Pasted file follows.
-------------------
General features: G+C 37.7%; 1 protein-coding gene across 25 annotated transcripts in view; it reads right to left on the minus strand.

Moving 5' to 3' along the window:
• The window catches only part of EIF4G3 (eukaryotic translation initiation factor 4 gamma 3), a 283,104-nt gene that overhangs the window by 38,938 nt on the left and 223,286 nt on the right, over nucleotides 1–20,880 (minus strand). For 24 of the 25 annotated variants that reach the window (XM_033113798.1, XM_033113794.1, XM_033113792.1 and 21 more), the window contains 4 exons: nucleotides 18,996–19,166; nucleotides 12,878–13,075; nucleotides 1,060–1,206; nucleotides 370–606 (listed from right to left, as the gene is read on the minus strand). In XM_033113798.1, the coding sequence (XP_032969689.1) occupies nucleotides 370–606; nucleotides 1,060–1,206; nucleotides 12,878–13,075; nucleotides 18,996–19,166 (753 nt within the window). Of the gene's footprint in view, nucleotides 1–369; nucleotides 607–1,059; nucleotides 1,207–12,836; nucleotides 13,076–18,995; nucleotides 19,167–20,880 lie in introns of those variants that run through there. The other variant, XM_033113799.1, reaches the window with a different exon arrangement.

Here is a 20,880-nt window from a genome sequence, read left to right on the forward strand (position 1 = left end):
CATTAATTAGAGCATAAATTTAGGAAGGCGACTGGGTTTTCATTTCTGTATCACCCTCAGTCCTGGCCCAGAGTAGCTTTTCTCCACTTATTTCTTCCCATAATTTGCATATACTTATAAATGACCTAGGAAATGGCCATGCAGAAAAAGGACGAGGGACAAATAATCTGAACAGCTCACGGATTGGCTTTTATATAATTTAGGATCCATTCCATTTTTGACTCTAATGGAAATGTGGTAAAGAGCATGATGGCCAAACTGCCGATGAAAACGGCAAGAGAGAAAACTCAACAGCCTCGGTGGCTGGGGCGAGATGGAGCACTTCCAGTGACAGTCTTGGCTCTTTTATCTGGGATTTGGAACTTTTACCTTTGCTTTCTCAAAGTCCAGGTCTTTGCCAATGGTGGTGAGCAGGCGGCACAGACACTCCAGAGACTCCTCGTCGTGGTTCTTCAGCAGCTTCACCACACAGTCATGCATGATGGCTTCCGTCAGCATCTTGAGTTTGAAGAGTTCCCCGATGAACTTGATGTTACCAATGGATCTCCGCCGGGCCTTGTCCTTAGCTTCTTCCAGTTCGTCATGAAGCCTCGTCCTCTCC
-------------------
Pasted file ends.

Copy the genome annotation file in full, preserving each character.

General features: G+C 37.7%; 1 protein-coding gene across 25 annotated transcripts in view; it reads right to left on the minus strand.

Moving 5' to 3' along the window:
• The window catches only part of EIF4G3 (eukaryotic translation initiation factor 4 gamma 3), a 283,104-nt gene that overhangs the window by 38,938 nt on the left and 223,286 nt on the right, over nucleotides 1–20,880 (minus strand). For 24 of the 25 annotated variants that reach the window (XM_033113798.1, XM_033113794.1, XM_033113792.1 and 21 more), the window contains 4 exons: nucleotides 18,996–19,166; nucleotides 12,878–13,075; nucleotides 1,060–1,206; nucleotides 370–606 (listed from right to left, as the gene is read on the minus strand). In XM_033113798.1, the coding sequence (XP_032969689.1) occupies nucleotides 370–606; nucleotides 1,060–1,206; nucleotides 12,878–13,075; nucleotides 18,996–19,166 (753 nt within the window). Of the gene's footprint in view, nucleotides 1–369; nucleotides 607–1,059; nucleotides 1,207–12,836; nucleotides 13,076–18,995; nucleotides 19,167–20,880 lie in introns of those variants that run through there. The other variant, XM_033113799.1, reaches the window with a different exon arrangement.

Here is a 20,880-nt window from a genome sequence, read left to right on the forward strand (position 1 = left end):
CATTAATTAGAGCATAAATTTAGGAAGGCGACTGGGTTTTCATTTCTGTATCACCCTCAGTCCTGGCCCAGAGTAGCTTTTCTCCACTTATTTCTTCCCATAATTTGCATATACTTATAAATGACCTAGGAAATGGCCATGCAGAAAAAGGACGAGGGACAAATAATCTGAACAGCTCACGGATTGGCTTTTATATAATTTAGGATCCATTCCATTTTTGACTCTAATGGAAATGTGGTAAAGAGCATGATGGCCAAACTGCCGATGAAAACGGCAAGAGAGAAAACTCAACAGCCTCGGTGGCTGGGGCGAGATGGAGCACTTCCAGTGACAGTCTTGGCTCTTTTATCTGGGATTTGGAACTTTTACCTTTGCTTTCTCAAAGTCCAGGTCTTTGCCAATGGTGGTGAGCAGGCGGCACAGACACTCCAGAGACTCCTCGTCGTGGTTCTTCAGCAGCTTCACCACACAGTCATGCATGATGGCTTCCGTCAGCATCTTGAGTTTGAAGAGTTCCCCGATGAACTTGATGTTACCAATGGATCTCCGCCGGGCCTTGTCCTTAGCTTCTTCCAGTTCGTCATGAAGCCTCGTCCTCTCC